“Next station!” yelled Will Harris, trainer at the Riverdale Strength and Fitness Club.
Claire Guilette, a pregnant 34-year-old, picked up a sledgehammer and started pounding on a monster-truck tire. On the other side of the tire Gary Axelbank, 56, jumped in the air, landed on it, then jumped backward to the ground. Jeanne Chartier, 64, removed a harness attached to a tire filled with weights and walked over to an 80-pound beer keg filled with water. She picked it up and walked it across the gym. Samantha Sherwood, 24, put on the abandoned harness and dragged the tire across the gym floor.
Around the room, others rowed, jumped rope, lifted sandbags or kettleballs.
Mr. Harris checked his stopwatch. Time’s up.
“Next station! Next station!”
The sweaty and exhausted members of the club moved on to their next stations. Each of them wore a black shirt that read “Train, Dominate, Repeat.” The cement walls at 130 Gale Place had inspirational sayings and words of encouragement written on them, like “Life’s Short. Lift Heavy” and “No Dying Allowed.” It was hot and muggy. Heavy metal blared through the sound system and someone groaned, as if following the music.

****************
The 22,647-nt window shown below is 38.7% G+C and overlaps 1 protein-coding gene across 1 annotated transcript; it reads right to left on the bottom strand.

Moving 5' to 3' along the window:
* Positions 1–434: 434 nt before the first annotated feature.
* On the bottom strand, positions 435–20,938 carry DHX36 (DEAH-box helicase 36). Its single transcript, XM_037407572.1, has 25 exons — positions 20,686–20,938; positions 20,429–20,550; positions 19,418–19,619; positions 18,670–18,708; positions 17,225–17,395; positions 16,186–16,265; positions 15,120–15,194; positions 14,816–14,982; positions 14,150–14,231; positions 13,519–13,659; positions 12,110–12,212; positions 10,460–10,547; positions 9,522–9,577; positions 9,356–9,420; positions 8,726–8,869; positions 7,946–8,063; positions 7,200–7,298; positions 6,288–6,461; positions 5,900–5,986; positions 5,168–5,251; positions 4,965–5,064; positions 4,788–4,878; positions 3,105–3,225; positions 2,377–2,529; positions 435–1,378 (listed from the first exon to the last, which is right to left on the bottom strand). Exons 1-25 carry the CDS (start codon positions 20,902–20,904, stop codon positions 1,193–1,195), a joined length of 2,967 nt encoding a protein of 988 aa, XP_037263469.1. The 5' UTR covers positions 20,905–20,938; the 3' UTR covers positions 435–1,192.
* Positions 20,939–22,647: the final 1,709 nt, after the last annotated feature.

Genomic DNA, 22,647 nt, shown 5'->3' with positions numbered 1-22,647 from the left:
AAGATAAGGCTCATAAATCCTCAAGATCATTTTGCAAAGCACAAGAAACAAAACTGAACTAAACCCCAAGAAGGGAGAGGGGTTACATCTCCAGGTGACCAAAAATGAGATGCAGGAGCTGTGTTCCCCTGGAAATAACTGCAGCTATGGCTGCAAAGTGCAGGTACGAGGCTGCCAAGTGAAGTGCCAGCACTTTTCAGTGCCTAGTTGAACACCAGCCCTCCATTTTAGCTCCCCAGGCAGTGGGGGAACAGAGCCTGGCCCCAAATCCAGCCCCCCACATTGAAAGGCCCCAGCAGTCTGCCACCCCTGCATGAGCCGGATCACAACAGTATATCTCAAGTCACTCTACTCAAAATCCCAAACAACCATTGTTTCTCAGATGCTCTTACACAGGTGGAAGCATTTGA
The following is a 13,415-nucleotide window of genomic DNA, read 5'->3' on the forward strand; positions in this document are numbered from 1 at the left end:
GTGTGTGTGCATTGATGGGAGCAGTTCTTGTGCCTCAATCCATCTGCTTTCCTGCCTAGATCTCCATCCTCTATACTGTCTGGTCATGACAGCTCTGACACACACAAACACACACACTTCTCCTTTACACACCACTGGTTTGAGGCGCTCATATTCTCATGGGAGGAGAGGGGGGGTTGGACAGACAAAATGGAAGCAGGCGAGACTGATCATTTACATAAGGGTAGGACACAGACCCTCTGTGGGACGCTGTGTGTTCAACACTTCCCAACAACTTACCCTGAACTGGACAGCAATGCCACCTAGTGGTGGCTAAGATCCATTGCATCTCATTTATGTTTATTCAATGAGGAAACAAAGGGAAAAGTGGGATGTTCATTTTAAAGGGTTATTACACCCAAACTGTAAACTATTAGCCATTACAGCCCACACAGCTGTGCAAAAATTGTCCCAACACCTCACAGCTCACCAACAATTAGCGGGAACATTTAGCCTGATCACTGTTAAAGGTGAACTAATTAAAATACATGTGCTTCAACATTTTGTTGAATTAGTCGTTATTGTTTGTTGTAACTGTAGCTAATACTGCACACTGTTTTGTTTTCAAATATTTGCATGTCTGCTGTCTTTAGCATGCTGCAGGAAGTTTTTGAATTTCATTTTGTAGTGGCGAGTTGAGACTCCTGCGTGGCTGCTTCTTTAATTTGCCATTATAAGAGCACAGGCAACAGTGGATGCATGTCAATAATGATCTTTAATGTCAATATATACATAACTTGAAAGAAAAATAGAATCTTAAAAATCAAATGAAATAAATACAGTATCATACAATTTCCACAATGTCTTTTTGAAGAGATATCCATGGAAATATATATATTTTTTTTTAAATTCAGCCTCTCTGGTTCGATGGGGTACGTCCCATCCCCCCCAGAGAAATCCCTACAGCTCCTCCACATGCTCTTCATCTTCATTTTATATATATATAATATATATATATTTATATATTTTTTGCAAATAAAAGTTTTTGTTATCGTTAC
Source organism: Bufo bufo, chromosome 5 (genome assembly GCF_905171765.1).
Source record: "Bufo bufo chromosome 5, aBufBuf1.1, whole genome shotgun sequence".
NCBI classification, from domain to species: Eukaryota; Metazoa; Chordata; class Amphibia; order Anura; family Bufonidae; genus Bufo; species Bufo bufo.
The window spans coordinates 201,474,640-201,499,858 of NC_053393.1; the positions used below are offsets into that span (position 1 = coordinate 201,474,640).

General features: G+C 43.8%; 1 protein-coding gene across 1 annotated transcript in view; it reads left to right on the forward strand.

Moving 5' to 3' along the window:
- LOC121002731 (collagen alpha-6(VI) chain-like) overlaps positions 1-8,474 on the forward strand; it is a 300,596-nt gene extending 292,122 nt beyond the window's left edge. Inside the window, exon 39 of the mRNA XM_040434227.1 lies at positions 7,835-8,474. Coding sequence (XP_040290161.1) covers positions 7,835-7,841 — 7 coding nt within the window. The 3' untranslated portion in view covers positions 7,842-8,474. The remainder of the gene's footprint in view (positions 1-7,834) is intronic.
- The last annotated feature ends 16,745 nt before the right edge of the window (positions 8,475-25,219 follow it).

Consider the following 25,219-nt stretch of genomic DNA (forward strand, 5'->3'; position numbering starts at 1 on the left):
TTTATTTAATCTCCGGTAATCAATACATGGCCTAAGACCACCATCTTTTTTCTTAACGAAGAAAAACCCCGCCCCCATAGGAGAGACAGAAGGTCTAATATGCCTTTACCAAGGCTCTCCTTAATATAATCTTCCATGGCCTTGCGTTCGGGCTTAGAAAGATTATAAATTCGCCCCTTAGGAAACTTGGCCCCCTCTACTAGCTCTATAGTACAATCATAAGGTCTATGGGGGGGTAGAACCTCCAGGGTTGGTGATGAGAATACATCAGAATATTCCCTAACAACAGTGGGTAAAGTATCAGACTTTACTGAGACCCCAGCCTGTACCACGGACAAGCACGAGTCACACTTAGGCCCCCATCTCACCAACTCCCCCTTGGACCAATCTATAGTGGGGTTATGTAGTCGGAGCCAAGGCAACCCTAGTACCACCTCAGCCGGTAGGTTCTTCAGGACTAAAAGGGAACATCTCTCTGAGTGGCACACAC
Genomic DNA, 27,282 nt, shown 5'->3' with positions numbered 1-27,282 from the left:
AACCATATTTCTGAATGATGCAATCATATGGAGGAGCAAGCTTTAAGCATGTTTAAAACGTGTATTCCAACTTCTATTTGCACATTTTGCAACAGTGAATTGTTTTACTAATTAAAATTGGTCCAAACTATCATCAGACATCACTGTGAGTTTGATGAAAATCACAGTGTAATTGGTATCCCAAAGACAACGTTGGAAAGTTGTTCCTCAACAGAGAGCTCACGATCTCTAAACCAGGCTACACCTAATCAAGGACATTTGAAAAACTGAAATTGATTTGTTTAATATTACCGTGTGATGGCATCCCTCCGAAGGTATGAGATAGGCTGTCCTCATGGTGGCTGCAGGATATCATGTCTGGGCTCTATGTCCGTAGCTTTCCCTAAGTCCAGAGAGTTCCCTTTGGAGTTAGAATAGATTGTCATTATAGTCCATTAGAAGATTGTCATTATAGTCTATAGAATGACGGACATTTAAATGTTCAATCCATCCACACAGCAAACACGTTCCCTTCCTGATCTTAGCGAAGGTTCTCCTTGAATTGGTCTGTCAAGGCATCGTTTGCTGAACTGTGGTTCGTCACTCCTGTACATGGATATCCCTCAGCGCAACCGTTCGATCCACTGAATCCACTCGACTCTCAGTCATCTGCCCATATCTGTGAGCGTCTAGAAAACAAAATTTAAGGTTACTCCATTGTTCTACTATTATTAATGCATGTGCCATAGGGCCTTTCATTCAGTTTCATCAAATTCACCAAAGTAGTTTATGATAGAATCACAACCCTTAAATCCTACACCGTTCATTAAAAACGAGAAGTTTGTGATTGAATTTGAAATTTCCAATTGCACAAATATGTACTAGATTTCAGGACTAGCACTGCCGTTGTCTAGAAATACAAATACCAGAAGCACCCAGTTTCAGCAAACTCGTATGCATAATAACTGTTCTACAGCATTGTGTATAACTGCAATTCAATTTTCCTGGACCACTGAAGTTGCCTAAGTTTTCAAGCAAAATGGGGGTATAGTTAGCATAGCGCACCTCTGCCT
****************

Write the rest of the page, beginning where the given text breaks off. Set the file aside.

“Nothing we do around here is crazy,” Mr. Harris said.
Mr. Harris, 24, is a personal trainer. He opened the gym a little more than a year ago and it’s not glamorous. It looks like a basement, even though it’s in the middle of the building, halfway up the long staircase connecting the bottom of Van Cortlandt Park South and Gale Place, one of the Amalgamated Houses. By word of mouth, the gym has grown to about 40 members ranging in age from 14 to 66. Two weeks ago, the gym became affiliated with the worldwide association CrossFit, a fitness community that stresses overall strength fitness without the use of many typical fitness machines.
The program serves different purposes for different members. Ms. Guilette started coming to get in shape for her wedding. Mr. Axelbank, the host of the TV show BronxTalk on BronxNet, said he does it to be a more efficient human being. Others come to train for sports or even jobs — there are police officers among them. One thing that everyone said, even when they were covered in sweat and in agonizing pain, was how much fun the regimen is.